Seven months later we were sitting in Michael’s apartment in D.C. sipping cocktails.
“Let’s take another shot at Vieques,” he said, completely out of the blue.
Vieques had barely been mentioned since we’d come home in late February with our tails tucked firmly between our legs.
“Oh, come on,” I said. “Let’s not put ourselves through that again.”
He took a sip of his drink. “It wasn’t that bad.”
I went into the kitchen to make us a second round. “Are you kidding? The realtors of Vieques practically got a restraining order against us.”
He laughed. “Well they better dust it off, ‘cause here we come.”
He wandered into the kitchen waving a sheet of paper. “I bought the tickets yesterday.”
I spent the week before our return calling every realtor in Vieques. After all, this was it. Either we scored this time or we walked away forever.
The response was mixed.
Most seemed puzzled by my determination to make an appointment. “Sure, give me a call when you get down, I’ll check my schedule.”
“No, I want to book something now.” Dead silence. “Is that possible?”
Not really, it seemed.
After some thought and a couple of stiff drinks I called Suzanne, the realtor who seemed to have no interest in selling houses whatsoever.
“Sure, I remember you,” she said. “Short guys from Boston.”
I swallowed hard. “Not exactly. We’re kind of tall—actually Michael’s very tall—and we’re from D.C.”
“Right,” she said. I could hear her tapping away on her computer in the background.
“Can we make an appointment for Friday morning at ten?”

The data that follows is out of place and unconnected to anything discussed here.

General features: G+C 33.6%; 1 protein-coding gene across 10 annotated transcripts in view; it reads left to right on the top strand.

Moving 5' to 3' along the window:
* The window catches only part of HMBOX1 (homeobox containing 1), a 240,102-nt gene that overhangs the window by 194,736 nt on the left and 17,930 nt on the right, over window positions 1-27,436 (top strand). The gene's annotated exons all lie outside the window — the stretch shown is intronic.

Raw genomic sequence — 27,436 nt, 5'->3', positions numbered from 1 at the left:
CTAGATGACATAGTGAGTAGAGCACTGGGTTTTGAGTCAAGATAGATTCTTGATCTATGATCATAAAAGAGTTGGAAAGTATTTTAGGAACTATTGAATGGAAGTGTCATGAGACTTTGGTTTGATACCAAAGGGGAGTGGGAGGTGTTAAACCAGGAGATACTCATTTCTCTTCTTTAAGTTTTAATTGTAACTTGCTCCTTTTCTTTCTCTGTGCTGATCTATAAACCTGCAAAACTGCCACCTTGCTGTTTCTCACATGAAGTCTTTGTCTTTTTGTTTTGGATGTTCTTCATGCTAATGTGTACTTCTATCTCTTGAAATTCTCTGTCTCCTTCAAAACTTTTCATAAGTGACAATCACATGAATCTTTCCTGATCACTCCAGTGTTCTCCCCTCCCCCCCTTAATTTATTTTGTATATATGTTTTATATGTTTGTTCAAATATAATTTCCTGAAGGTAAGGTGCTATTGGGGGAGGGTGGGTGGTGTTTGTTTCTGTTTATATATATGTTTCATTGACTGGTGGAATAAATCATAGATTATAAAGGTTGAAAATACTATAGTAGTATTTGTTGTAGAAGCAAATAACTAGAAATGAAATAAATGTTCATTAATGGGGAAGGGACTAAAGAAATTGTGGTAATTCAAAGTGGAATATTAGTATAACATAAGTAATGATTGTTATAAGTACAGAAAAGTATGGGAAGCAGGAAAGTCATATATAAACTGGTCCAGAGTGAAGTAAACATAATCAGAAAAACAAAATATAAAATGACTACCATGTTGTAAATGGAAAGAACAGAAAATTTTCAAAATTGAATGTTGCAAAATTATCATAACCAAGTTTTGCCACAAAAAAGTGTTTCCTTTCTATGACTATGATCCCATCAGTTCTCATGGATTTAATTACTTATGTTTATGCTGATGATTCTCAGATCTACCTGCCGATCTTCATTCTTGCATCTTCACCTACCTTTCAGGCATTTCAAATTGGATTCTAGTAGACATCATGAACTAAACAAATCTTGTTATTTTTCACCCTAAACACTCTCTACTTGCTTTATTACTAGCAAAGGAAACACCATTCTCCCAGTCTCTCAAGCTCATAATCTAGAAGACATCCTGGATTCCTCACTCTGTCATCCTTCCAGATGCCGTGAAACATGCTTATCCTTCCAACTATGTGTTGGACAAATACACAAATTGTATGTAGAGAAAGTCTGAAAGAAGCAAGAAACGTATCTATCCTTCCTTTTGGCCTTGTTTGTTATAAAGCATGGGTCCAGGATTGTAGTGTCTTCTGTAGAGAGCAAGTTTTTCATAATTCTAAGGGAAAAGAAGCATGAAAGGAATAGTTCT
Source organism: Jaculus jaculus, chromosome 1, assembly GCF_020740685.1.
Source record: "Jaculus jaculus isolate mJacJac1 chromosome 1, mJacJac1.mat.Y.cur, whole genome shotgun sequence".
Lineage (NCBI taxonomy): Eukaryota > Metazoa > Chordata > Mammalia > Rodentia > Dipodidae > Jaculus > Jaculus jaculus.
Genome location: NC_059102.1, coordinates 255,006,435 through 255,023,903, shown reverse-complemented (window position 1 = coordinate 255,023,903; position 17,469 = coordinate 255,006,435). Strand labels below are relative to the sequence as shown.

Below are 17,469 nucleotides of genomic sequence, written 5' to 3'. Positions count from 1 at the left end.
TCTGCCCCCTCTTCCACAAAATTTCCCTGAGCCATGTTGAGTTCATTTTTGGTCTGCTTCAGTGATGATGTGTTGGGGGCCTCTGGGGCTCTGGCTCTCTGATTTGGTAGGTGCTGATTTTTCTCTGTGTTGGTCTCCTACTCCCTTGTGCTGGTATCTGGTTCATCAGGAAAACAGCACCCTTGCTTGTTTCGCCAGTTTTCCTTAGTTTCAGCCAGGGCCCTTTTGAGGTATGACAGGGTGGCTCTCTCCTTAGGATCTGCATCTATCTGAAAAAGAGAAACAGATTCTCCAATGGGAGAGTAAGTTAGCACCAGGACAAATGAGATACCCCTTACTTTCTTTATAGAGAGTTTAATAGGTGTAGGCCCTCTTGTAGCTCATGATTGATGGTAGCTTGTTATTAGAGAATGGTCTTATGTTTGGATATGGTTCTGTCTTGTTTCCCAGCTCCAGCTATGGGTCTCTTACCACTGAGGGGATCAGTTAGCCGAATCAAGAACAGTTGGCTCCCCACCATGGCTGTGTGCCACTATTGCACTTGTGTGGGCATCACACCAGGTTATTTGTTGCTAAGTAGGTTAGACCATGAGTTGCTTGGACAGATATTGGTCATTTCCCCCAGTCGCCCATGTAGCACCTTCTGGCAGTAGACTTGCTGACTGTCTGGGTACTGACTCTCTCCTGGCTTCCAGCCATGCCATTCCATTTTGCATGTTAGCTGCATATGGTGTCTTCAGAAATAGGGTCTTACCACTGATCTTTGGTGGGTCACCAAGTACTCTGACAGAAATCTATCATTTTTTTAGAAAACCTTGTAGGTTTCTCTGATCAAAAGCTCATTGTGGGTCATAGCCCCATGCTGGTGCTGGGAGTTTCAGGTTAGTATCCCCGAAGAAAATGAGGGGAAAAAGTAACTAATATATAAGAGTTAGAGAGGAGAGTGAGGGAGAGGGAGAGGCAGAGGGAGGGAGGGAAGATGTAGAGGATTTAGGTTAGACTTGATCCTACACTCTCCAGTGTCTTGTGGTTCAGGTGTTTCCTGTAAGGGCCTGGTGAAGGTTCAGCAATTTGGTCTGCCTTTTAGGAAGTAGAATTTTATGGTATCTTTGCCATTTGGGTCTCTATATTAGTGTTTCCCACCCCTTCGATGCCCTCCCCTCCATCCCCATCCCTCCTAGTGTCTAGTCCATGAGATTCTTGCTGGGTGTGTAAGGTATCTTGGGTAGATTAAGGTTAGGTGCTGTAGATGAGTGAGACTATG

“Sure,” she said. “But I still don’t have anything to sell you.”
“Look, Carl, there’s nothing out there.”
“That’s kind of hard to believe,” I protested lamely. “And by the way, my name is Patrick.”
“Right,” she said, tapping furiously. “I’d love to sell you a house, Paul, I really would, but I just don’t have anything on my books right now. Try me again next year.”
Uh, I don’t think so.
Next, I tried a realtor named Clara we’d heard about from a friend of a friend.
She answered the phone herself. “I’d be happy to show you around,” she said politely. “I’ll see you Thursday afternoon.”
This sounded promising though vaguely reminiscent of Melinda, the woman who had stood us up in February. On a lark, I decided to try Melinda again. Yes, I know, this was somewhat pathetic, but we needed at least one more option, and frankly I was out of ideas.
“Si, I remember,” said her assistant. “The men who wasn’t here when Melinda come.”
I pondered this interesting interpretation of events.
“Right, that’s us. Can we make an appointment for Friday morning at ten?”
“Okay,” she said. “I tell her.”
A long silence, punctuated by chewing sounds. Finally: “Que?”
Oh, what the hell.
Read Full Post »